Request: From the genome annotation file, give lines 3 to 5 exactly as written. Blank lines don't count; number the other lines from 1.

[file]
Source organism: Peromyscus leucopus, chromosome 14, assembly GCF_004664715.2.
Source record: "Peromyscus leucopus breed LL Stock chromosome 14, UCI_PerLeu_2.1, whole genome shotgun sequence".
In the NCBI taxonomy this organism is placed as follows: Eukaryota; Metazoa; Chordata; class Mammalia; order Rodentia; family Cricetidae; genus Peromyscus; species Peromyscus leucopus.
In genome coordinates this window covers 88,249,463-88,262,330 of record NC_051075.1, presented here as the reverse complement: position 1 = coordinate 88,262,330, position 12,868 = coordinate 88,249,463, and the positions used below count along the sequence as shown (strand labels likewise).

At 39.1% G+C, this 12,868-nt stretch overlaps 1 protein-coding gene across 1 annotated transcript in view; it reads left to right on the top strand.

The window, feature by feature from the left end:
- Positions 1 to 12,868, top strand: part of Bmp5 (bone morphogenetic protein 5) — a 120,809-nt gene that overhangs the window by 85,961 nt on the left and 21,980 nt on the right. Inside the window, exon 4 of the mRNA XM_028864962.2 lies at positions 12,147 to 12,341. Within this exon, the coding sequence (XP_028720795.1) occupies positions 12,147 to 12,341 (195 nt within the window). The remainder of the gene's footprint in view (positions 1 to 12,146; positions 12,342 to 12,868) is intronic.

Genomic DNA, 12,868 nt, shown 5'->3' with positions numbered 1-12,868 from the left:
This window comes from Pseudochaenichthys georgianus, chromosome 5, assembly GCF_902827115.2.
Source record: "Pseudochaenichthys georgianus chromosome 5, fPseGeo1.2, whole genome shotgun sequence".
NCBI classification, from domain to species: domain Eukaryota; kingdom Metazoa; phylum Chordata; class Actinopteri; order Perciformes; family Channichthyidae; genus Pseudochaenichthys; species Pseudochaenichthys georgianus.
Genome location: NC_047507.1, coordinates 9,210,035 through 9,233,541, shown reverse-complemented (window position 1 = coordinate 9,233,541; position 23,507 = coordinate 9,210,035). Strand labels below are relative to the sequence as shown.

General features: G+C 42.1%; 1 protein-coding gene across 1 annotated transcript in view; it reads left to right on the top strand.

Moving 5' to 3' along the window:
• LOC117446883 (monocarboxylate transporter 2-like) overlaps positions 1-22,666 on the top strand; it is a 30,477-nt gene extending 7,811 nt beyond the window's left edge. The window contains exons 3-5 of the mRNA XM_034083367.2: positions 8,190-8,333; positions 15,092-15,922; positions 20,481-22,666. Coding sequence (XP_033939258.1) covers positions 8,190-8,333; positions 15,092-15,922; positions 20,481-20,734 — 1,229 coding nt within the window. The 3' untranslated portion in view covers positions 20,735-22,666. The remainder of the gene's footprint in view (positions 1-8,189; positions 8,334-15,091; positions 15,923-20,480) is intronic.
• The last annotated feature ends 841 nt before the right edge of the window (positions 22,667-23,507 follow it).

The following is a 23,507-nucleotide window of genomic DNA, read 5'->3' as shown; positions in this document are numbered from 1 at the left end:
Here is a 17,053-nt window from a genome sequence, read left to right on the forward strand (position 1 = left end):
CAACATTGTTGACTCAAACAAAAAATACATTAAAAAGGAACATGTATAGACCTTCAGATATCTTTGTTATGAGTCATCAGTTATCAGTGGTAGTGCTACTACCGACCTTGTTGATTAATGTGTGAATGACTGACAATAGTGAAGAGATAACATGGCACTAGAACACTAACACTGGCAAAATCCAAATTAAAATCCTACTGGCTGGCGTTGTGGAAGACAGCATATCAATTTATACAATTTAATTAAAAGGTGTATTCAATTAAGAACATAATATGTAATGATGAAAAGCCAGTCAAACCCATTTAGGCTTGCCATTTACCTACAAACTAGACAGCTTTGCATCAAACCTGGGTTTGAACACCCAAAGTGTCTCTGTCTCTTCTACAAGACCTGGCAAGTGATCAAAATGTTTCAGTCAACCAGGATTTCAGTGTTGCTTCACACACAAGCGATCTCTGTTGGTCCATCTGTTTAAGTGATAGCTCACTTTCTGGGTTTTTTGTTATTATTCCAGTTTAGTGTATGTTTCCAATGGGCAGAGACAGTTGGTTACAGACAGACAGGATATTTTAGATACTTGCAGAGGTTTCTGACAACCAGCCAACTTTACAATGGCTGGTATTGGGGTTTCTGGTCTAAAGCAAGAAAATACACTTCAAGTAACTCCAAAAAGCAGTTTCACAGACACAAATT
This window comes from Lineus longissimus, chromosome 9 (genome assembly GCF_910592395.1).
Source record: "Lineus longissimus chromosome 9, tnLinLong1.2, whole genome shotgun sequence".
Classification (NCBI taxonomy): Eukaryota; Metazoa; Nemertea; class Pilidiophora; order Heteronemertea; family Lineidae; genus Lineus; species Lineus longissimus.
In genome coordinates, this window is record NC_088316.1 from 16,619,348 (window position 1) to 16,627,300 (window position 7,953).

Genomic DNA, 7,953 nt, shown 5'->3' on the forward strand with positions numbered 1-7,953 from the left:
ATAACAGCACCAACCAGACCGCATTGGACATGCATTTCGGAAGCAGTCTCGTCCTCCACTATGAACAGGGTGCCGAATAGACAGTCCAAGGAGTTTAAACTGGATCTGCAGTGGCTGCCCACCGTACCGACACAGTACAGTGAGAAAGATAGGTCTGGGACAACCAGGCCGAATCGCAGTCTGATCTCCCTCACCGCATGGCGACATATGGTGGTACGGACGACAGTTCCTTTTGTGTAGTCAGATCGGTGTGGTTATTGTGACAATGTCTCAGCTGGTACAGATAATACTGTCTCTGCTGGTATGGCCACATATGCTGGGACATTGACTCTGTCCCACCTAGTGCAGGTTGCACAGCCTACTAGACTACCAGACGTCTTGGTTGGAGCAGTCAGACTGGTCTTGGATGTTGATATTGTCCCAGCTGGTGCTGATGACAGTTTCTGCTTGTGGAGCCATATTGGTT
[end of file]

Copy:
In the NCBI taxonomy this organism is placed as follows: Eukaryota; Metazoa; Chordata; class Mammalia; order Rodentia; family Cricetidae; genus Peromyscus; species Peromyscus leucopus.
In genome coordinates this window covers 88,249,463-88,262,330 of record NC_051075.1, presented here as the reverse complement: position 1 = coordinate 88,262,330, position 12,868 = coordinate 88,249,463, and the positions used below count along the sequence as shown (strand labels likewise).

At 39.1% G+C, this 12,868-nt stretch overlaps 1 protein-coding gene across 1 annotated transcript in view; it reads left to right on the top strand.